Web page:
12. Collinge, J., Boccio, A., DeLisi, L. E., Johnstone, E. C., Lofthouse, R., Owen, F., Poulter, M., Risby, D., Shah, T., and Crow, T. J., 1989a, Evidence for a pseudoautosomal locus for schizophrenia: A sibling pair analysis, Cytogenetics and Cell Genetics 51: 978.Google Scholar
  13. Collinge, J. S., Harding, A. E., Owen, F., Poulter, M., Lofthouse, R., Boughey, A. M., Shah, T., and Crow, T. J., 1989b, Diagnosis of Gerstmann-Straussler syndrome in familial dementia with prion protein gene analysis, Lancet 2: 15–17.PubMedCrossRefGoogle Scholar
  14. Collinge, J., DeLisi, L. E., Boccio, A., Johnstone, E. C. Lowe, A., Larkin, C., Leach, M. Lofthouse, R., Owen, F., Poulter, M., Shah, T., Walsh, C. and Crow, T. J., 1991, Evidence for a pseudoantosomal locus for schizophenia using the method of affected sibling pairs, Br. J. Psychiatry 158 (in press).Google Scholar
  15. Crow, T. J., 1983, Is schizophrenia an infectious disease? Lancet 1: 173–175.PubMedCrossRefGoogle Scholar
  16. Crow, T. J., 1984, A re-evaluation of the viral hypothesis: Is psychosis the result of retroviral integration at a site close to the cerebral dominance gene? Br. J. Psychiatry 145: 243–253.PubMedCrossRefGoogle Scholar
  17. Crow, T. J., 1986, The continuum of psychosis and its implication for the structure of the gene, Br. J. Psychiatry 149: 419–429.PubMedCrossRefGoogle Scholar
  18. Crow, T. J., 1987, Pseudoautosomal locus for psychosis? Lancet 2: 1532.PubMedCrossRefGoogle Scholar
  19. Crow, T. J., 1988a, Sex chromosomes and psychosis: The case for a pseudoautosomal locus, Br. J. Psychiatry 153: 675–683.PubMedCrossRefGoogle Scholar
  20. Crow, T. J., 1988b, The viral theory of schizophrenia, Br. J. Psychiatry 153: 564–566.PubMedCrossRefGoogle Scholar
  21. Crow, T. J., 1989, Pseudoautosomal locus for the cerebral dominance gene, Lancet 2: 339–340.PubMedCrossRefGoogle Scholar
  22. Crow, T. J., and Done, D. J., 1986, Age of onset of schizophrenia in siblings: A test of the contagion hypothesis, Psychiatry Res. 18: 107–117.PubMedCrossRefGoogle Scholar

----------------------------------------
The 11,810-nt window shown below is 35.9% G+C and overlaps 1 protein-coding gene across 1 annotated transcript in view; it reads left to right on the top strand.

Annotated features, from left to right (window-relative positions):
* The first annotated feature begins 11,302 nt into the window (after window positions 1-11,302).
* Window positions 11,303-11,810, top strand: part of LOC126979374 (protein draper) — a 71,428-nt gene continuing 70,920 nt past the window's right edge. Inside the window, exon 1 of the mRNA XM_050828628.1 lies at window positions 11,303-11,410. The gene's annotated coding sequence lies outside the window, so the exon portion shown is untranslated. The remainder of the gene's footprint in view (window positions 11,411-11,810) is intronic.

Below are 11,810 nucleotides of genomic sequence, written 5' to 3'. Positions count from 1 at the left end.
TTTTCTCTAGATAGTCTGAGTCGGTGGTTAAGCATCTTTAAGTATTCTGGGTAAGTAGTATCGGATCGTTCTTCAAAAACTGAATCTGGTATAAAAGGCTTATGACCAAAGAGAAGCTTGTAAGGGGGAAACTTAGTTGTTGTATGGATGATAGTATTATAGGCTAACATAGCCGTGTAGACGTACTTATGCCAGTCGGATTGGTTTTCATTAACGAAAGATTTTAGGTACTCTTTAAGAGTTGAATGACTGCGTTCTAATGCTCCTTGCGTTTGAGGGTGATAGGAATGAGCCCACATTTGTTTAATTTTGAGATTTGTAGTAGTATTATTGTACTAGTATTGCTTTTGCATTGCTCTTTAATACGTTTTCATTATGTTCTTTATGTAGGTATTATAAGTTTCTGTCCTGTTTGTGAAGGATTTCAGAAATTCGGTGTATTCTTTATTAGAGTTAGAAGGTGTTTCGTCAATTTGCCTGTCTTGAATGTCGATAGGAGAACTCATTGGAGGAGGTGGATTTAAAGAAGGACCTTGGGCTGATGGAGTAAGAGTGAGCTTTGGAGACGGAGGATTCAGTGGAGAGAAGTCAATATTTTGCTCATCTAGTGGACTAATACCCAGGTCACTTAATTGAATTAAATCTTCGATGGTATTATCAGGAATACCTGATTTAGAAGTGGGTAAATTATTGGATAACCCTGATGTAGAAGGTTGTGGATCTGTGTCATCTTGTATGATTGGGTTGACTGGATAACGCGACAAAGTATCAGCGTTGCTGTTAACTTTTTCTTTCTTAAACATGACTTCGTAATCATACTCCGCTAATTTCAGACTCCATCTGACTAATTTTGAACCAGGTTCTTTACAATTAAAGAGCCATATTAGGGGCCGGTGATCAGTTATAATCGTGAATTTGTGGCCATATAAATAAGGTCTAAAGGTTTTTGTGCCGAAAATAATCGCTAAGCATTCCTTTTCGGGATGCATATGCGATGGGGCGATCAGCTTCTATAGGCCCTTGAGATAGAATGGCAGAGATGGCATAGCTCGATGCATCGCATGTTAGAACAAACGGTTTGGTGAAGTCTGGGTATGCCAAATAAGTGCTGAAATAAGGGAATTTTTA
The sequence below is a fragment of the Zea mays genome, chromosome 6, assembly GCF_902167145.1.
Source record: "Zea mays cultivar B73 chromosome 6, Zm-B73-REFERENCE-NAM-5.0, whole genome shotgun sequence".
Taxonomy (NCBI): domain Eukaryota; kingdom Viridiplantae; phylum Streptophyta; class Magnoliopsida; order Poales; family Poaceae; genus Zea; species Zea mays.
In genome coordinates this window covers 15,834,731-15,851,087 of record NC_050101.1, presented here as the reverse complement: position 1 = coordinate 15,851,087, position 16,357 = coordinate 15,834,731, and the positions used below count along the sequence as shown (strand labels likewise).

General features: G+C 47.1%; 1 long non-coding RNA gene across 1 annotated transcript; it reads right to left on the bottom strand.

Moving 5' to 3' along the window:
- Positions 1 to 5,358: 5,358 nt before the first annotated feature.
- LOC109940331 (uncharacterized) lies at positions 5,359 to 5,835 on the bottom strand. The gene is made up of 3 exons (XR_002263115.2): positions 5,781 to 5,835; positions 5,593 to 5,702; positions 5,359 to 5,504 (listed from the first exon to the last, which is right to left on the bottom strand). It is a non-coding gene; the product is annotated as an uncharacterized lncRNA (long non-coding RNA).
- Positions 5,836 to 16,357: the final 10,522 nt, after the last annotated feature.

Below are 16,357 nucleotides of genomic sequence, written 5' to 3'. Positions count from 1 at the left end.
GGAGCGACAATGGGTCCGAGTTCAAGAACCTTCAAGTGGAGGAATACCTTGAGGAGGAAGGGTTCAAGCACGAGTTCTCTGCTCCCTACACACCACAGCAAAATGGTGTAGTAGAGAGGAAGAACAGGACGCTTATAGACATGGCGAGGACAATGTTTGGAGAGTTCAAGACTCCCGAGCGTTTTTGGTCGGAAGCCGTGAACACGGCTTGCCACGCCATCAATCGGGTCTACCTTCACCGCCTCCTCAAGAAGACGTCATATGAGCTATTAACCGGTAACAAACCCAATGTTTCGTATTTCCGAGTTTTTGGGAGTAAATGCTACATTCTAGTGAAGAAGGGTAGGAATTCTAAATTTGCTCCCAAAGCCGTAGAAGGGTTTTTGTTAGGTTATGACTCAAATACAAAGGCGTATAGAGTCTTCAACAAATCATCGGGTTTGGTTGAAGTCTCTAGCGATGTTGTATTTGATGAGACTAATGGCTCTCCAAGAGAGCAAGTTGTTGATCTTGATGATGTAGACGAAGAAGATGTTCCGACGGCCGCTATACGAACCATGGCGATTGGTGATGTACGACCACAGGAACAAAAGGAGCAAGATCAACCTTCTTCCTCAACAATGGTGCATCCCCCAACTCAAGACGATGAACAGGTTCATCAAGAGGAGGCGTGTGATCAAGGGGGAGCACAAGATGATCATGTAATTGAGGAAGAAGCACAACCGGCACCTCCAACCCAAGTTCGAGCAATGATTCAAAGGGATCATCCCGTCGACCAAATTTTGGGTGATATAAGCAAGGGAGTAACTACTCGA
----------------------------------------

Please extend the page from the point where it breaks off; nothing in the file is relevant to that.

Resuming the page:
23. Crow, T. J., Colter, N., Brown, R., Bruton, C. J., and Johnstone, E. C., 1988, Lateralised asymmetry of temporal horn enlargement in schizophrenia, Schizophrenia Res. 1: 155.CrossRefGoogle Scholar
  24. Crow, T. J., Ball, J., Bloom, S. R., Brown, R., Bruton, C. J., Colter, N., Frith, C. D., Johnstone, E. C., Owens, D. G. C., and Roberts, G. W., 1989a, Schizophrenia as an anomaly of development of cerebral asymmetry, Arch. Gen. Psychiatry 46: 1145–1150.PubMedCrossRefGoogle Scholar
  25. Crow, T. J., DeLisi, L. E., and Johnstone, E. C., 1989b, Concordance by sex in sibling pairs with schizophrenia is paternally inherited: Evidence for a pseudoautosomal locus, Br. J. Psychiatry 154: 92–97.CrossRefGoogle Scholar
  26. Crow, T. J., Colter, N., Frith, C. D., Johnstone, E. C., and Owens, D. G. C., 1989c, Developmental arrest of cerebral asymmetries in early onset schizophrenia, Psychiatry Res. 29: 247–253.PubMedCrossRefGoogle Scholar
  27. Dax, M., 1865, Lesions de la moitié gauche de l’éncephale coincident avec l’oublie des signes de la pensée. Lu a congres meridionel tenu a Montpellier en 1836, Gaz. Hebd. Med. Chir. 11: 259–260.Google Scholar
  28. DeLisi, L. E., Reiss, A. L., White, B. J., and Gershon, E. S., 1988, Cytogenetic studies of males with schizophrenia: Screening for the fragile X chromosome and other chromosomal abnormalities, Schizophrenia Res. 1: 277–281.CrossRefGoogle Scholar